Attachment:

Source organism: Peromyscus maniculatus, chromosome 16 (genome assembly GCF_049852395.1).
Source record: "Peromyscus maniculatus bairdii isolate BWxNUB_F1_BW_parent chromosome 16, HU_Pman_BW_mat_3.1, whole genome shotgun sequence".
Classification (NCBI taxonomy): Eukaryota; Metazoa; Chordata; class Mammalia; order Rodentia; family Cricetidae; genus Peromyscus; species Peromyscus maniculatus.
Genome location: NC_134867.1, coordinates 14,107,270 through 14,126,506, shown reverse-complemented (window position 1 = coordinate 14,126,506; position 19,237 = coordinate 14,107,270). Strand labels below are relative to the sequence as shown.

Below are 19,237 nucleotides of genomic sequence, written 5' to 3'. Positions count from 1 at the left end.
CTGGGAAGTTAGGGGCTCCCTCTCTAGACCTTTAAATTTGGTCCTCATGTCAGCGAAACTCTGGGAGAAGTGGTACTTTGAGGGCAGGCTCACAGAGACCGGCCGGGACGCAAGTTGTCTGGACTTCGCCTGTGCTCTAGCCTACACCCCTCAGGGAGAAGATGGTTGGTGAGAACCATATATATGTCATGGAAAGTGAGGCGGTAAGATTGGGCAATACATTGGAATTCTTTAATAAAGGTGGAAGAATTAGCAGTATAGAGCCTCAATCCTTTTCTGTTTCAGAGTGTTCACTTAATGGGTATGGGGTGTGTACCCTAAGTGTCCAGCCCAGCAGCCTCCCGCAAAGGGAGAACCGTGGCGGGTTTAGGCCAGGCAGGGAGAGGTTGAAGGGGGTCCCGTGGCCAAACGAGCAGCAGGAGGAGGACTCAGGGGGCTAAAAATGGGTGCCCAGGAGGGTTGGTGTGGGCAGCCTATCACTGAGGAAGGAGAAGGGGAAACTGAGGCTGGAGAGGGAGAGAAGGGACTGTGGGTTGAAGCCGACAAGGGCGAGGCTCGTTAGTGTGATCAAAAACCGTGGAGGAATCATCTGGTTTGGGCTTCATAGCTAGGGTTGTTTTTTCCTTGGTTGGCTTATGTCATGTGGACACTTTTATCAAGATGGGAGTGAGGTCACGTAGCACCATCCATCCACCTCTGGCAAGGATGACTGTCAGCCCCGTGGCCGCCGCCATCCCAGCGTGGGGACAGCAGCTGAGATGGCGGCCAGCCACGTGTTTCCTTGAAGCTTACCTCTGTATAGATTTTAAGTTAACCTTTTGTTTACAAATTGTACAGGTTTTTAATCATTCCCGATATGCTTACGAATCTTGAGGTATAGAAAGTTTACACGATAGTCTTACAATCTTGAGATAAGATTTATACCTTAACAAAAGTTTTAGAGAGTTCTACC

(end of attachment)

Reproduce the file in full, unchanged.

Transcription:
Source organism: Peromyscus maniculatus, chromosome 16 (genome assembly GCF_049852395.1).
Source record: "Peromyscus maniculatus bairdii isolate BWxNUB_F1_BW_parent chromosome 16, HU_Pman_BW_mat_3.1, whole genome shotgun sequence".
Classification (NCBI taxonomy): Eukaryota; Metazoa; Chordata; class Mammalia; order Rodentia; family Cricetidae; genus Peromyscus; species Peromyscus maniculatus.
Genome location: NC_134867.1, coordinates 14,107,270 through 14,126,506, shown reverse-complemented (window position 1 = coordinate 14,126,506; position 19,237 = coordinate 14,107,270). Strand labels below are relative to the sequence as shown.

Below are 19,237 nucleotides of genomic sequence, written 5' to 3'. Positions count from 1 at the left end.
CTGGGAAGTTAGGGGCTCCCTCTCTAGACCTTTAAATTTGGTCCTCATGTCAGCGAAACTCTGGGAGAAGTGGTACTTTGAGGGCAGGCTCACAGAGACCGGCCGGGACGCAAGTTGTCTGGACTTCGCCTGTGCTCTAGCCTACACCCCTCAGGGAGAAGATGGTTGGTGAGAACCATATATATGTCATGGAAAGTGAGGCGGTAAGATTGGGCAATACATTGGAATTCTTTAATAAAGGTGGAAGAATTAGCAGTATAGAGCCTCAATCCTTTTCTGTTTCAGAGTGTTCACTTAATGGGTATGGGGTGTGTACCCTAAGTGTCCAGCCCAGCAGCCTCCCGCAAAGGGAGAACCGTGGCGGGTTTAGGCCAGGCAGGGAGAGGTTGAAGGGGGTCCCGTGGCCAAACGAGCAGCAGGAGGAGGACTCAGGGGGCTAAAAATGGGTGCCCAGGAGGGTTGGTGTGGGCAGCCTATCACTGAGGAAGGAGAAGGGGAAACTGAGGCTGGAGAGGGAGAGAAGGGACTGTGGGTTGAAGCCGACAAGGGCGAGGCTCGTTAGTGTGATCAAAAACCGTGGAGGAATCATCTGGTTTGGGCTTCATAGCTAGGGTTGTTTTTTCCTTGGTTGGCTTATGTCATGTGGACACTTTTATCAAGATGGGAGTGAGGTCACGTAGCACCATCCATCCACCTCTGGCAAGGATGACTGTCAGCCCCGTGGCCGCCGCCATCCCAGCGTGGGGACAGCAGCTGAGATGGCGGCCAGCCACGTGTTTCCTTGAAGCTTACCTCTGTATAGATTTTAAGTTAACCTTTTGTTTACAAATTGTACAGGTTTTTAATCATTCCCGATATGCTTACGAATCTTGAGGTATAGAAAGTTTACACGATAGTCTTACAATCTTGAGATAAGATTTATACCTTAACAAAAGTTTTAGAGAGTTCTACC